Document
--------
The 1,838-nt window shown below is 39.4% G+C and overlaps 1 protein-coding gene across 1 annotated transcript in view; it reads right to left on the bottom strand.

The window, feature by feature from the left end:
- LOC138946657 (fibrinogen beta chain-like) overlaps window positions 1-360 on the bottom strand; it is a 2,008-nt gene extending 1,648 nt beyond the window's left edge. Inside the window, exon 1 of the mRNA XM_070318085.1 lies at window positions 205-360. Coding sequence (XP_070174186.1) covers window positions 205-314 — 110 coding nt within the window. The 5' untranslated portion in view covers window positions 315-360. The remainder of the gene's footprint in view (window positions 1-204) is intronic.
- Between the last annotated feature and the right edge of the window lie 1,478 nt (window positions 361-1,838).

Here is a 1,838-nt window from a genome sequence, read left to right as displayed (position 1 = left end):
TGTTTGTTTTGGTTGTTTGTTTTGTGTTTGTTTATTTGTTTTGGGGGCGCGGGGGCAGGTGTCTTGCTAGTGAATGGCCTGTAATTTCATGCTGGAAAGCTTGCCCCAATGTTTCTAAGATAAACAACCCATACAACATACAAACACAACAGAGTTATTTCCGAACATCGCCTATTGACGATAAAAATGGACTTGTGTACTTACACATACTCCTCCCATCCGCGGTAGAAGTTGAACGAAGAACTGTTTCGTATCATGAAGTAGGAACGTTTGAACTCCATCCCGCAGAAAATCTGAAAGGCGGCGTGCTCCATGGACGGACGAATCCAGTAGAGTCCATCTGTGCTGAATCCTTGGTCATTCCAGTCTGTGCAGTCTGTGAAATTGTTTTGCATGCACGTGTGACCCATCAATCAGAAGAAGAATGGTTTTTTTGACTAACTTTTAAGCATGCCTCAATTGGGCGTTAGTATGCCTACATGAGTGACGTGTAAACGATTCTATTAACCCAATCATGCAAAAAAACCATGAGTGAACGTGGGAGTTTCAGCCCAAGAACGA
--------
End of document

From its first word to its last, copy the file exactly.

The 1,838-nt window shown below is 39.4% G+C and overlaps 1 protein-coding gene across 1 annotated transcript in view; it reads right to left on the bottom strand.

The window, feature by feature from the left end:
- LOC138946657 (fibrinogen beta chain-like) overlaps window positions 1-360 on the bottom strand; it is a 2,008-nt gene extending 1,648 nt beyond the window's left edge. Inside the window, exon 1 of the mRNA XM_070318085.1 lies at window positions 205-360. Coding sequence (XP_070174186.1) covers window positions 205-314 — 110 coding nt within the window. The 5' untranslated portion in view covers window positions 315-360. The remainder of the gene's footprint in view (window positions 1-204) is intronic.
- Between the last annotated feature and the right edge of the window lie 1,478 nt (window positions 361-1,838).

Here is a 1,838-nt window from a genome sequence, read left to right as displayed (position 1 = left end):
TGTTTGTTTTGGTTGTTTGTTTTGTGTTTGTTTATTTGTTTTGGGGGCGCGGGGGCAGGTGTCTTGCTAGTGAATGGCCTGTAATTTCATGCTGGAAAGCTTGCCCCAATGTTTCTAAGATAAACAACCCATACAACATACAAACACAACAGAGTTATTTCCGAACATCGCCTATTGACGATAAAAATGGACTTGTGTACTTACACATACTCCTCCCATCCGCGGTAGAAGTTGAACGAAGAACTGTTTCGTATCATGAAGTAGGAACGTTTGAACTCCATCCCGCAGAAAATCTGAAAGGCGGCGTGCTCCATGGACGGACGAATCCAGTAGAGTCCATCTGTGCTGAATCCTTGGTCATTCCAGTCTGTGCAGTCTGTGAAATTGTTTTGCATGCACGTGTGACCCATCAATCAGAAGAAGAATGGTTTTTTTGACTAACTTTTAAGCATGCCTCAATTGGGCGTTAGTATGCCTACATGAGTGACGTGTAAACGATTCTATTAACCCAATCATGCAAAAAAACCATGAGTGAACGTGGGAGTTTCAGCCCAAGAACGA